In this nationwide population-based study, we characterized iCRC after diagnostic colonoscopy as a follow-up exam of a primary FIT screening. We reported the prevalence of iCRCs as 0.2% among all negative colonoscopies and as 10.3% among all diagnosed CRCs within our program. The latter rate is a little bit higher than those of recent population-based studies from Canada and the United States (7.2%-9.0% among total CRCs) [9-11]. The current data, however, may seem reasonable, considering that previous studies defined iCRC as CRC diagnosed within 6-36 months after colonoscopy [9-11]. When confined to early iCRC developed within 6-36 months after index colonoscopy, the prevalent rate of iCRC in the current study is 7.9% among total CRCs (216/2,707). It has been suggested that the time cut-off of 36 months in the definition of iCRC may miss the detection of slowly growing precursor lesions, underestimating the real burden of iCRC [7,8,20,21]. Moreover, previous studies based on administrative or nationwide data are commonly hampered by the variability of colonoscopy indication, and often by sampling bias or small numbers of iCRC [6-12]. In this regard, a unique strength of this study was that we could capture iCRCs arising after colonoscopy as a follow-up exam of a positive FIT. Further, this large cohort was derived from the NCSP for CRC targeting the entire Korean population over 50 years of age. We used confident data regarding tumor profiles by linkage to the KCCR, which covers over 97% of all newly diagnosed malignancies in Korea. We believe that our efforts might contribute to minimize the risk of over- or under-estimation of the burden of iCRC, and that our data could be used as the reference standard for evaluating the screening outcomes of organized population-based CRC screening programs.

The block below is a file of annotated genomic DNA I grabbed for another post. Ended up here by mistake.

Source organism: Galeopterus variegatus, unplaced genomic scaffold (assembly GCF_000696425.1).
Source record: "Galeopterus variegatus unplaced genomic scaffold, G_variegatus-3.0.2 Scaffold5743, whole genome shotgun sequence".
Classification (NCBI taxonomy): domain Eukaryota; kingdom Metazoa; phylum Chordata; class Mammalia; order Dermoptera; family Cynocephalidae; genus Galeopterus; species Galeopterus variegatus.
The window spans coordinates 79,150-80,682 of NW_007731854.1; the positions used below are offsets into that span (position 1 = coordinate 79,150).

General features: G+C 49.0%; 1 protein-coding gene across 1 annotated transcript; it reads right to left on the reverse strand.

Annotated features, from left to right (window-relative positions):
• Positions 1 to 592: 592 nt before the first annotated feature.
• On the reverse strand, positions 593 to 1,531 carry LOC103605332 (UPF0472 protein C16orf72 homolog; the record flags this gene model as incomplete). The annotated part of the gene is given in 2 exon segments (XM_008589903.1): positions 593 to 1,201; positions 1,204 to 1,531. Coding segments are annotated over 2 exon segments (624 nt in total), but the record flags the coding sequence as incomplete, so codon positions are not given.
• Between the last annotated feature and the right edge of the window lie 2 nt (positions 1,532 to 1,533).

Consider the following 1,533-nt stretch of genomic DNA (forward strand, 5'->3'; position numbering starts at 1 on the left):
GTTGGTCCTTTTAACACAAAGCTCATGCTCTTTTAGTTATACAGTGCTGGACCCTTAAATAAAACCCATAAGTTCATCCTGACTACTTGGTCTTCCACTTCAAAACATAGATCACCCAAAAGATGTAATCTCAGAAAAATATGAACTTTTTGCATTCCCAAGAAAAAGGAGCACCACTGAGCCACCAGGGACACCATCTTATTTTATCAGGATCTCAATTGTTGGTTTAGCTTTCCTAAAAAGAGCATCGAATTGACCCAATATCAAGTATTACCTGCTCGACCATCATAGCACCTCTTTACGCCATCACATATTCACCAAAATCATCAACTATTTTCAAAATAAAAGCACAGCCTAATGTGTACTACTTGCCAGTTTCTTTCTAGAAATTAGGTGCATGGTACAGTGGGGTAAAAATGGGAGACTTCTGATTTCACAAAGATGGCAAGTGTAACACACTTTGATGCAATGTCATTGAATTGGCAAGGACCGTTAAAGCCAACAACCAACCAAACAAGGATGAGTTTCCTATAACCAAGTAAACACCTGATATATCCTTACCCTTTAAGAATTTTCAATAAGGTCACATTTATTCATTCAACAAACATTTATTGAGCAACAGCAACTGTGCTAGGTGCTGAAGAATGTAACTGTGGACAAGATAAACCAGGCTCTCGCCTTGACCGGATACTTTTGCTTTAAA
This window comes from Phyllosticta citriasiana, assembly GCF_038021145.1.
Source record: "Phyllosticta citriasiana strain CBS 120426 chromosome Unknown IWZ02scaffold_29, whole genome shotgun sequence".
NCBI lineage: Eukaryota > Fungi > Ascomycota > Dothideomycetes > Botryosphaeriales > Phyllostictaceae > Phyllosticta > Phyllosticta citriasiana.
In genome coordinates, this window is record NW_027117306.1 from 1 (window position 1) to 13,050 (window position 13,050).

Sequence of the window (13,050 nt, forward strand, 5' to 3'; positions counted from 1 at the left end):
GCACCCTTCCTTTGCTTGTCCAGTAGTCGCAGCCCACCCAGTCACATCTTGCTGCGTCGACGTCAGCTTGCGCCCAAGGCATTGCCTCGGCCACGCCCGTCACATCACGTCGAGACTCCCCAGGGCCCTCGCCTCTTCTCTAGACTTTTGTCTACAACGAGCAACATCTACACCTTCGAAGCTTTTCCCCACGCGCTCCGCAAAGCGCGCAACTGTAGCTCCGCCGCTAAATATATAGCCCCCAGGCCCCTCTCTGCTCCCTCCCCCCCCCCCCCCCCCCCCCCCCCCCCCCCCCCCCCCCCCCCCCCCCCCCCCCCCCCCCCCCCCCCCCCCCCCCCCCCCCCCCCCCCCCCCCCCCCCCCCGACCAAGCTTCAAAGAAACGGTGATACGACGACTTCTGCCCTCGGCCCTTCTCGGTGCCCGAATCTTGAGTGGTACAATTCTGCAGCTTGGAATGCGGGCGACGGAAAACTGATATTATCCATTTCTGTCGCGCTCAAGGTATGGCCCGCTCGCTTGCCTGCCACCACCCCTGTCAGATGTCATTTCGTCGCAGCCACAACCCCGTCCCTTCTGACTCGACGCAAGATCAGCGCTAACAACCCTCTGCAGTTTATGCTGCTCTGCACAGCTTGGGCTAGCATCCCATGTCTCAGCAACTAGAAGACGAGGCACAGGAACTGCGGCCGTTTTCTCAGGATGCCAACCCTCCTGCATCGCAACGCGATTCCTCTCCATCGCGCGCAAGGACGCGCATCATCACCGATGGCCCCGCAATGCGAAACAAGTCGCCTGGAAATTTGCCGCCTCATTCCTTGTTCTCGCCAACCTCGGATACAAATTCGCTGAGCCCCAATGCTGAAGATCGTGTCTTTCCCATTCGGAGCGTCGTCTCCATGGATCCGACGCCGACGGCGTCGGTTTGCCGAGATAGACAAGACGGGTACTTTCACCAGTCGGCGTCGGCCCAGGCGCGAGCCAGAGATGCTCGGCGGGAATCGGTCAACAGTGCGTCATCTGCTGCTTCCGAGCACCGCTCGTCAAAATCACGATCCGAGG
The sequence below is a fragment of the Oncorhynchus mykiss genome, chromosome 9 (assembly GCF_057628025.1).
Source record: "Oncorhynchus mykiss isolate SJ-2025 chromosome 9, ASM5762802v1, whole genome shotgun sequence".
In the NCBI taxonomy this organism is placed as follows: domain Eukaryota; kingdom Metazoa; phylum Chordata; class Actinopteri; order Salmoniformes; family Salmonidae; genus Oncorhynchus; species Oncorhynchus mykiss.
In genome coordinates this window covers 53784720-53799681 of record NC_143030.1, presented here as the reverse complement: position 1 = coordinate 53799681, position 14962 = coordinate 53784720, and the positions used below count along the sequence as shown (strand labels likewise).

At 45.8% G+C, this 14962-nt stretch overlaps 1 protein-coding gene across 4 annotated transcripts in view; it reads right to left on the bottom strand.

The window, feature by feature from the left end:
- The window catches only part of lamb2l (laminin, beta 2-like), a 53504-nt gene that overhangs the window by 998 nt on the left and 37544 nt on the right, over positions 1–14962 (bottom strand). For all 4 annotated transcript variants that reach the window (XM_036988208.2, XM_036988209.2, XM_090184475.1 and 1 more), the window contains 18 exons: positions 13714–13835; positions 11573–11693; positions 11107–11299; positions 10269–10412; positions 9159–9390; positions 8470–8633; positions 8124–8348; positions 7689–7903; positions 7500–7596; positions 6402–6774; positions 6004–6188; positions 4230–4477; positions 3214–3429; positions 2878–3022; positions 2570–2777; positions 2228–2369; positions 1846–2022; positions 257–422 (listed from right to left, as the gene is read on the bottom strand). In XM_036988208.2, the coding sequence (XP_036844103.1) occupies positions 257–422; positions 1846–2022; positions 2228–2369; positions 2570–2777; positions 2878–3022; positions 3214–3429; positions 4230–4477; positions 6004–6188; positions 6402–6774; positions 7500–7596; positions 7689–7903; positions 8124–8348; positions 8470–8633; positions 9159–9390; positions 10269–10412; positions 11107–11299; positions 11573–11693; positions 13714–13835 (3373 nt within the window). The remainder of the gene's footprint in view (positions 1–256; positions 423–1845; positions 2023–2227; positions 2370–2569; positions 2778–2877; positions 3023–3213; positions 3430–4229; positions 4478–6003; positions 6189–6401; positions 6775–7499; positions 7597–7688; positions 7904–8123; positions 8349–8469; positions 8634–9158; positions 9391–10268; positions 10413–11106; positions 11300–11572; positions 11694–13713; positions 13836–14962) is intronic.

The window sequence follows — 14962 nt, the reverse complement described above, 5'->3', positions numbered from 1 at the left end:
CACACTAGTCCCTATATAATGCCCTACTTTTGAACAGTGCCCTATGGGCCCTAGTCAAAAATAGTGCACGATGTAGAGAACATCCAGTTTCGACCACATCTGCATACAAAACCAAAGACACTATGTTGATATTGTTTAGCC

In this study, the incidence of iCRC was remarkably higher in men and elderly patients than in their counterparts (Table 2). The results clearly indicate that physicians should give added attention to their colonoscopy practice as a follow-up examination of positive fecal tests, especially in men and elderly patients. These associations can be partly explained by the background CRC incidence [13,14]. In Korea, the incidence rate of CRC increased gradually with age, and was the highest in age 80-85 years in both male and female. Also, the CRC incidence was almost two times higher in male than in female. Therefore, the reported increase in CRC incidence with increasing age in male would likely account for the higher iCRC rates noted in this study. In addition, our results might be partly attributable to the procedural indication of colonoscopy (diagnostic confirmatory colonoscopy after a positive fecal test). Two previous studies support our findings [22,23]. A German population-based study reported that follow-up of a positive fecal test was significantly associated with the occurrence of iCRC after colonoscopy in men (odds ratio, 5.49; 95% CI, 2.10 to 14.35) [22]. Age was an independent risk factor for iCRC after negative colonoscopy in the Taiwanese Nationwide CRC screening program with fecal tests (adjusted relative risk, 1.82; 95% CI, 1.19 to 2.78) [23]. In our study, the hospital setting where index colonoscopies were performed was not associated with the risk of iCRC. This result was contrary to our expectation that iCRCs would be less likely to occur in a large-volume center, although prior studies have shown inconsistent results related to this issue [8,10]. Physician specialty could be a potential answer to our finding [8,9-11], but our database did not contain the details of physician specialty. This was a potential limitation of our study.
The current study also demonstrated that iCRCs were featured by the proximal colon in location, and an early (localized) stage at diagnosis, compared with sCRCs (Table 3). A recent meta-analysis evaluating 12 studies reported that iCRCs were less likely to be diagnosed at an advanced stage compared with detected CRCs, and proximal iCRCs are 2.4-times more likely to develop than distal iCRCs [6]. It might be explained by the fact that proximally located colorectal neoplasms are more often small and flat than distal cancers, thereby contributing to the limited effectiveness of colonoscopy in the proximal colon [24]. Thus, risk reduction after negative colonoscopy was less pronounced for proximal cancer, especially cancer in the caecum and ascending colon [25].